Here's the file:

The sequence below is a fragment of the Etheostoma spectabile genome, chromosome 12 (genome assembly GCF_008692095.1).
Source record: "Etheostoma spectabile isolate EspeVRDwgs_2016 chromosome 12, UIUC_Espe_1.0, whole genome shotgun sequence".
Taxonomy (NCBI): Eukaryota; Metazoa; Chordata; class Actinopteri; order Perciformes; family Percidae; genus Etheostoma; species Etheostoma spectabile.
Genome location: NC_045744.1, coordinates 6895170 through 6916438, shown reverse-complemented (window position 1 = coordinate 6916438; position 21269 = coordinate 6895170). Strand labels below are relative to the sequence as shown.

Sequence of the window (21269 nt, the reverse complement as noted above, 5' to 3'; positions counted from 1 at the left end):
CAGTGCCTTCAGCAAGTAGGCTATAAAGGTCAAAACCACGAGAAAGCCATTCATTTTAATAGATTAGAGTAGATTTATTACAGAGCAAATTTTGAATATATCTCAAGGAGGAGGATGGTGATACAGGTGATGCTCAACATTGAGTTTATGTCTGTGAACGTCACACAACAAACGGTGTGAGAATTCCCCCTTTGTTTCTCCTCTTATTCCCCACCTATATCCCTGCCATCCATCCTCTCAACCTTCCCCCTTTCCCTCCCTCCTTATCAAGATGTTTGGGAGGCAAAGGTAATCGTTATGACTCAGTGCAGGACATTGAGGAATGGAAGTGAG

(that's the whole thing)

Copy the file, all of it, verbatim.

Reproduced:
The sequence below is a fragment of the Etheostoma spectabile genome, chromosome 12 (genome assembly GCF_008692095.1).
Source record: "Etheostoma spectabile isolate EspeVRDwgs_2016 chromosome 12, UIUC_Espe_1.0, whole genome shotgun sequence".
Taxonomy (NCBI): Eukaryota; Metazoa; Chordata; class Actinopteri; order Perciformes; family Percidae; genus Etheostoma; species Etheostoma spectabile.
Genome location: NC_045744.1, coordinates 6895170 through 6916438, shown reverse-complemented (window position 1 = coordinate 6916438; position 21269 = coordinate 6895170). Strand labels below are relative to the sequence as shown.

Sequence of the window (21269 nt, the reverse complement as noted above, 5' to 3'; positions counted from 1 at the left end):
CAGTGCCTTCAGCAAGTAGGCTATAAAGGTCAAAACCACGAGAAAGCCATTCATTTTAATAGATTAGAGTAGATTTATTACAGAGCAAATTTTGAATATATCTCAAGGAGGAGGATGGTGATACAGGTGATGCTCAACATTGAGTTTATGTCTGTGAACGTCACACAACAAACGGTGTGAGAATTCCCCCTTTGTTTCTCCTCTTATTCCCCACCTATATCCCTGCCATCCATCCTCTCAACCTTCCCCCTTTCCCTCCCTCCTTATCAAGATGTTTGGGAGGCAAAGGTAATCGTTATGACTCAGTGCAGGACATTGAGGAATGGAAGTGAG